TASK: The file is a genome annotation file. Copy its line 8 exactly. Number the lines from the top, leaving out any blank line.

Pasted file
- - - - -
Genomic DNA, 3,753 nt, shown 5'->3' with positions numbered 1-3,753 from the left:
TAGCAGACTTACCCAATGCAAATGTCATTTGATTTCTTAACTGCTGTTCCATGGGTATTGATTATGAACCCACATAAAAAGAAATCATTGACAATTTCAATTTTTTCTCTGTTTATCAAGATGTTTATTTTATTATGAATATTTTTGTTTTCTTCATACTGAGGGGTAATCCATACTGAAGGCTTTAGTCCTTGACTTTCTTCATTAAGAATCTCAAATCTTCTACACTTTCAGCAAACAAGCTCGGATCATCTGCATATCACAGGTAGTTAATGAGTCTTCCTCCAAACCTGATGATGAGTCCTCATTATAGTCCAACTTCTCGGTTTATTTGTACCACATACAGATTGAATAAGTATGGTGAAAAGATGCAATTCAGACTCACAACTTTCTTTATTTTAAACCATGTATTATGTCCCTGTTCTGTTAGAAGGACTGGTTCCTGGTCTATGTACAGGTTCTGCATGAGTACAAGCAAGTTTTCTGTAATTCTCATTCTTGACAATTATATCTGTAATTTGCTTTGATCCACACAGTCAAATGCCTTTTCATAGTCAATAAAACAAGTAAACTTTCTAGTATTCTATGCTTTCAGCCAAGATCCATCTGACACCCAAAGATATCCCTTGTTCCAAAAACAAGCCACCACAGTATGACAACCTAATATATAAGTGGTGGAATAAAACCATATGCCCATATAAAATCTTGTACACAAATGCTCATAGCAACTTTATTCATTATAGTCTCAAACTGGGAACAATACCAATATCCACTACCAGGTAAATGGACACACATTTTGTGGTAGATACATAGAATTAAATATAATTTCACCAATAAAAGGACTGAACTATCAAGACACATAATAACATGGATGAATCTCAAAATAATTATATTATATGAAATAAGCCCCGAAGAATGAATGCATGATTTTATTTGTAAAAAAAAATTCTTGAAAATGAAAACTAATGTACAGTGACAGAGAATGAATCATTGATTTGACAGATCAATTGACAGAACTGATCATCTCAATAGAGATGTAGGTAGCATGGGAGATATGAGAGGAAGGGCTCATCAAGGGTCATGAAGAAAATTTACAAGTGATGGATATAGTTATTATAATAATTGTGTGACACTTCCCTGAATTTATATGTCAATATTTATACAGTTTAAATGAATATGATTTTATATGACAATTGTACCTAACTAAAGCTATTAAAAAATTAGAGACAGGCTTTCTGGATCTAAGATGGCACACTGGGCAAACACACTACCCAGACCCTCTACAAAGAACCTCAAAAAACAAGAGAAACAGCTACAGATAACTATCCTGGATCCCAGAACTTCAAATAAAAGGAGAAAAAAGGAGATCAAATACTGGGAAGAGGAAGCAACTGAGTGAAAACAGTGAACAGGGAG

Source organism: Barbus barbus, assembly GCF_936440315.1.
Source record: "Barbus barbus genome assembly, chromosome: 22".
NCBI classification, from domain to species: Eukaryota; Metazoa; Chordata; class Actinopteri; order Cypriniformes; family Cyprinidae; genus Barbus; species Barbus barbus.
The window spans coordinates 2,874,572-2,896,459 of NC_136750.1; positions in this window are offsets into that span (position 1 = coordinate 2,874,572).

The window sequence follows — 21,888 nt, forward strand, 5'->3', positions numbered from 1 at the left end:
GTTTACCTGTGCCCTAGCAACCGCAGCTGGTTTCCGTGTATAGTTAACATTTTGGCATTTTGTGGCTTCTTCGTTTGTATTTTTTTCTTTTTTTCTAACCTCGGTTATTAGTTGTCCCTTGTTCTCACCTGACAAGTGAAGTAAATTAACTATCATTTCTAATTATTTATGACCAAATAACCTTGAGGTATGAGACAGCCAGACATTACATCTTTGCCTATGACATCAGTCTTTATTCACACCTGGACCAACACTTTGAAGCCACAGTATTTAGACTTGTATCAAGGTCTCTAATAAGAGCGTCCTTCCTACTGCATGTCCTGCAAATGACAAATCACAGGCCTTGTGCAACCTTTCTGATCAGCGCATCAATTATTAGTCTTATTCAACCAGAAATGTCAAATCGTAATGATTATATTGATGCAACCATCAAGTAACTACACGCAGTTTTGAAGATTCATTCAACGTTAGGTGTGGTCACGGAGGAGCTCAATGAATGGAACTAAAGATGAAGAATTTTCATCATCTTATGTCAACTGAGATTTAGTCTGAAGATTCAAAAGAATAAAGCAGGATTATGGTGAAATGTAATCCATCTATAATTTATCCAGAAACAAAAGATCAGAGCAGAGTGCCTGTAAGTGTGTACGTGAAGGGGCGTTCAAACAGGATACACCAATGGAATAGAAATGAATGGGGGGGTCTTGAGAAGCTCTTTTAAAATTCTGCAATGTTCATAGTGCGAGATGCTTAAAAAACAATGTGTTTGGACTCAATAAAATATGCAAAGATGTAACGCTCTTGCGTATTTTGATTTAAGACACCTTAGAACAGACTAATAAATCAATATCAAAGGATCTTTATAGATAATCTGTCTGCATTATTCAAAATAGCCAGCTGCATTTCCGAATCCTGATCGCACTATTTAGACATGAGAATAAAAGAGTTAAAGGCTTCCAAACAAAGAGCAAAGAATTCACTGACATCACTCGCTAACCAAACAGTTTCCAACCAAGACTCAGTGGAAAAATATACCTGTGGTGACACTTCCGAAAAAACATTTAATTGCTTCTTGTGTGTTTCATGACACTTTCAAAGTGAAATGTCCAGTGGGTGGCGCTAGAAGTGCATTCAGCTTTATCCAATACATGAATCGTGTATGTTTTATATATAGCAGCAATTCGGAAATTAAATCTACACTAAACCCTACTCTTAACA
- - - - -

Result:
GTTTACCTGTGCCCTAGCAACCGCAGCTGGTTTCCGTGTATAGTTAACATTTTGGCATTTTGTGGCTTCTTCGTTTGTATTTTTTTCTTTTTTTCTAACCTCGGTTATTAGTTGTCCCTTGTTCTCACCTGACAAGTGAAGTAAATTAACTATCATTTCTAATTATTTATGACCAAATAACCTTGAGGTATGAGACAGCCAGACATTACATCTTTGCCTATGACATCAGTCTTTATTCACACCTGGACCAACACTTTGAAGCCACAGTATTTAGACTTGTATCAAGGTCTCTAATAAGAGCGTCCTTCCTACTGCATGTCCTGCAAATGACAAATCACAGGCCTTGTGCAACCTTTCTGATCAGCGCATCAATTATTAGTCTTATTCAACCAGAAATGTCAAATCGTAATGATTATATTGATGCAACCATCAAGTAACTACACGCAGTTTTGAAGATTCATTCAACGTTAGGTGTGGTCACGGAGGAGCTCAATGAATGGAACTAAAGATGAAGAATTTTCATCATCTTATGTCAACTGAGATTTAGTCTGAAGATTCAAAAGAATAAAGCAGGATTATGGTGAAATGTAATCCATCTATAATTTATCCAGAAACAAAAGATCAGAGCAGAGTGCCTGTAAGTGTGTACGTGAAGGGGCGTTCAAACAGGATACACCAATGGAATAGAAATGAATGGGGGGGTCTTGAGAAGCTCTTTTAAAATTCTGCAATGTTCATAGTGCGAGATGCTTAAAAAACAATGTGTTTGGACTCAATAAAATATGCAAAGATGTAACGCTCTTGCGTATTTTGATTTAAGACACCTTAGAACAGACTAATAAATCAATATCAAAGGATCTTTATAGATAATCTGTCTGCATTATTCAAAATAGCCAGCTGCATTTCCGAATCCTGATCGCACTATTTAGACATGAGAATAAAAGAGTTAAAGGCTTCCAAACAAAGAGCAAAGAATTCACTGACATCACTCGCTAACCAAACAGTTTCCAACCAAGACTCAGTGGAAAAATATACCTGTGGTGACACTTCCGAAAAAACATTTAATTGCTTCTTGTGTGTTTCATGACACTTTCAAAGTGAAATGTCCAGTGGGTGGCGCTAGAAGTGCATTCAGCTTTATCCAATACATGAATCGTGTATGTTTTATATATAGCAGCAATTCGGAAATTAAATCTACACTAAACCCTACTCTTAACA